The danger for banks is that innovative business models take a bite out of every part of their product portfolios. The report suggests that their smartest option is to embrace disruption and team up with fintech startups to create new product innovations and better experience for clients. For fintech as well, collaborating with banks will be a critical step as they face important challenges. Scaling is one of them, as many of their business models require these startups to ramp up to millions of customers or transactions to make the return on invesment work. 

Another challenge is time, considering that many of these startups work under a venture capital model that funds them for just a few years. 

Finally, if success does emerge, a difficult task will be to move from startup to being a real financial services firm, which will require taking on the regulators, becoming proficient in the art of risk management, ensuring data security and building the technology to support these capabilities. 

Interestingly, when comparing the banks' and fintech's strenghs and weaknesses to each other, the EIU found that there is a remarkable match between the strenghts of banks and the weaknesses of fintechs and coversely. This aspect further stresses that collaboration is the logical next step. 


The key to success for these startups will be "partnering well", in a Banks-Fintech Symbiosis - the EIU said - as only a lucky few of them will be able to marry their models to existing institutions with trusted brands, deep pockets, industry expertise and millions of customers will be the ones that pull ahead of their peers to achieve rapid scale. "The logicla partners for the winners in Fintech will be the banks" the report claims. 

As noted by Andres Wolberg-Stok, Global Head of Emerging Platforms and Services at Citibank:"The holy grail for banks is to become the best at fintegration". However, the main challenge of "fintegration" is to preserve "the acquired company's agility and innovation, while marrying it to the controls and assets of the bank".

Hence, the EIU suggests six guidelines:

  • Include IT in the due diligence and integration planning: an acquisition should not be closed without an "IT battle plan" that takes into consideration the current state, transformation plan and the future plan of the combined entities.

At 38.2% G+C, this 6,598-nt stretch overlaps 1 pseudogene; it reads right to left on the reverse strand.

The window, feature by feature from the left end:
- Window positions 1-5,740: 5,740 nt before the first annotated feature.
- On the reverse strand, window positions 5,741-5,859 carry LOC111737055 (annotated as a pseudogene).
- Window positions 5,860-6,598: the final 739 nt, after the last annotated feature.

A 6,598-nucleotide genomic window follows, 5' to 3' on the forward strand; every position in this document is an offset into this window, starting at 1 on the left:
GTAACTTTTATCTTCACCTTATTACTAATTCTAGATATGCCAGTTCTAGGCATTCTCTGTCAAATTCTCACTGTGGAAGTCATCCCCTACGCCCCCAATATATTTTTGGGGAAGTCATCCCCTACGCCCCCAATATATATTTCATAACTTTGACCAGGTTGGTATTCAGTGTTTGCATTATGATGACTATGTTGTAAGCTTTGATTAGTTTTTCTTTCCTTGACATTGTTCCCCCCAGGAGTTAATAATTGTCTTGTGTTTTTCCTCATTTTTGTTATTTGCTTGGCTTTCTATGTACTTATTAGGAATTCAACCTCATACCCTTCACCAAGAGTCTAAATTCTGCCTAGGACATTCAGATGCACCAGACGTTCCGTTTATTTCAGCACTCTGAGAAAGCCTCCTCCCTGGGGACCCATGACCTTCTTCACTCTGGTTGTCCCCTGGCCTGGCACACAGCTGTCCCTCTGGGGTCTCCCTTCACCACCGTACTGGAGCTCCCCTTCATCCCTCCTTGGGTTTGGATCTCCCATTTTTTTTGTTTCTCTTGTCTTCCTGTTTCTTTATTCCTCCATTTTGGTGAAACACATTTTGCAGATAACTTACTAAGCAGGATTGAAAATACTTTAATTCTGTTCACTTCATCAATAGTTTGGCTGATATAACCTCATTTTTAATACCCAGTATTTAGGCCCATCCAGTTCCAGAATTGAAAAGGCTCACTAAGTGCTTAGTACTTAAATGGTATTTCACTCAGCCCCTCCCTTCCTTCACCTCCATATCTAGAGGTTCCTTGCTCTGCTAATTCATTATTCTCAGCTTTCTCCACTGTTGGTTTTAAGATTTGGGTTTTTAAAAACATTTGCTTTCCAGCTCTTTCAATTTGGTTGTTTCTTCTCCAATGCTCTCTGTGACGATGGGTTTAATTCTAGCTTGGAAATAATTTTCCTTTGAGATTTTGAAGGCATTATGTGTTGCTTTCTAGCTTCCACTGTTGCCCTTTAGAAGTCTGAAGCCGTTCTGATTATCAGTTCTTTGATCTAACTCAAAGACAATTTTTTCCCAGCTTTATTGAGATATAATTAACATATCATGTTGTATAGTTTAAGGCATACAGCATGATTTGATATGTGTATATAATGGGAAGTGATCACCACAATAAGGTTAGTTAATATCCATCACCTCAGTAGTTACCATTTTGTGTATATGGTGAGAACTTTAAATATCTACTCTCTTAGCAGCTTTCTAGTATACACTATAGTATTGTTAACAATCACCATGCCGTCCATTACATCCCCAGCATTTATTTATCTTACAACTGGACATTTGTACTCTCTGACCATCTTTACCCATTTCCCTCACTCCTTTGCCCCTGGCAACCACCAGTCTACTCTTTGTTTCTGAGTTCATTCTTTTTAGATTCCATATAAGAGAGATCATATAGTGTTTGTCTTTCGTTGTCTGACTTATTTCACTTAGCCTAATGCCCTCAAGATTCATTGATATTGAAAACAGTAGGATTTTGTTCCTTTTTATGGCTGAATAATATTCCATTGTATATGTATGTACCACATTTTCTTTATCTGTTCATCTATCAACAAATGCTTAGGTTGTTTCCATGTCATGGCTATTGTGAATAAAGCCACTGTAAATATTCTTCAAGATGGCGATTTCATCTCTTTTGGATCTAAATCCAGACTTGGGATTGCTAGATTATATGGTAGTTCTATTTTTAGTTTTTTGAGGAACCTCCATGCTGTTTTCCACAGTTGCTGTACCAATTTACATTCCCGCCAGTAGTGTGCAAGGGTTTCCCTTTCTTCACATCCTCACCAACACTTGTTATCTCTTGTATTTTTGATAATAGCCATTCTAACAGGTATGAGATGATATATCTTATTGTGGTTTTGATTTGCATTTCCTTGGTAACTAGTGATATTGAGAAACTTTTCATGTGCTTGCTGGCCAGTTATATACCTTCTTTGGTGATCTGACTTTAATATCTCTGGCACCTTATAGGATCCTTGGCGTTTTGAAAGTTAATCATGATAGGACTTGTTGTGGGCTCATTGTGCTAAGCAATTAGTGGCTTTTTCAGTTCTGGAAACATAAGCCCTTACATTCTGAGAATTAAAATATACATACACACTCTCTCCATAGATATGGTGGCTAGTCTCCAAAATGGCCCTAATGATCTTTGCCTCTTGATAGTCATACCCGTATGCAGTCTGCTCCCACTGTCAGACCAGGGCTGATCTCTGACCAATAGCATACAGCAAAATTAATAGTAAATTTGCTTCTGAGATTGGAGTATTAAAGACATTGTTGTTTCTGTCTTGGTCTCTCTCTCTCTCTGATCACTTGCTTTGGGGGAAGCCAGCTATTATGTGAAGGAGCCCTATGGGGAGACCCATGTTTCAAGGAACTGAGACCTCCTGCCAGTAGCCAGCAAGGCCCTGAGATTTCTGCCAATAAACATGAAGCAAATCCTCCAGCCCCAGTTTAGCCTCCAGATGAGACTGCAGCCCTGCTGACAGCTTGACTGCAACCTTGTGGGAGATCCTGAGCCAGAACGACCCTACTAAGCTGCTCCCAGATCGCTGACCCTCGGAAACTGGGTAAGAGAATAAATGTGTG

• 'Ringfence' the new culture: banks should consider 'ringfencing' the new entity - with its own leadership, compensation, rules and even physical location - in order to preserve its innovative mindset. 
  • Make reulatory integration an early priority: once a deal is closed, fintech employees should be on-boarded onto the bank's compliance platform and have mandatory training sessions. 
  • Make data security an early priority: a security audit should be part of due diligence. 
  • Data integration: there should be a roadmap for the integration of data which should include a primary data management system that allows an integrated, common view of customers. 
  • Integration of enterprise infrastructures: this step comes last. The process of integrating the two infrastructure can be a stimulus for migration legacy systems to more cost-effective cloud networks. 

Finally, the EIU projects that the dominant trend in retail banking over the next five years will be "banks' co-option of fintech models".  

It concludes:

"Banks have proven their adaptability before; for example, when they digitised themselves and went online in the 1980s and 1990s. We expect to see many of the same banking names in 5-10 years, but the way we receive banking services will have shifted. As is the case in so many disruptive events, the winner will be the consumer, who will receive lower prices, more innovative products and better service in a transformed banking world". 

Only by collaborating and going hand in hand will the opportunity of Fintech 2.0 be realised.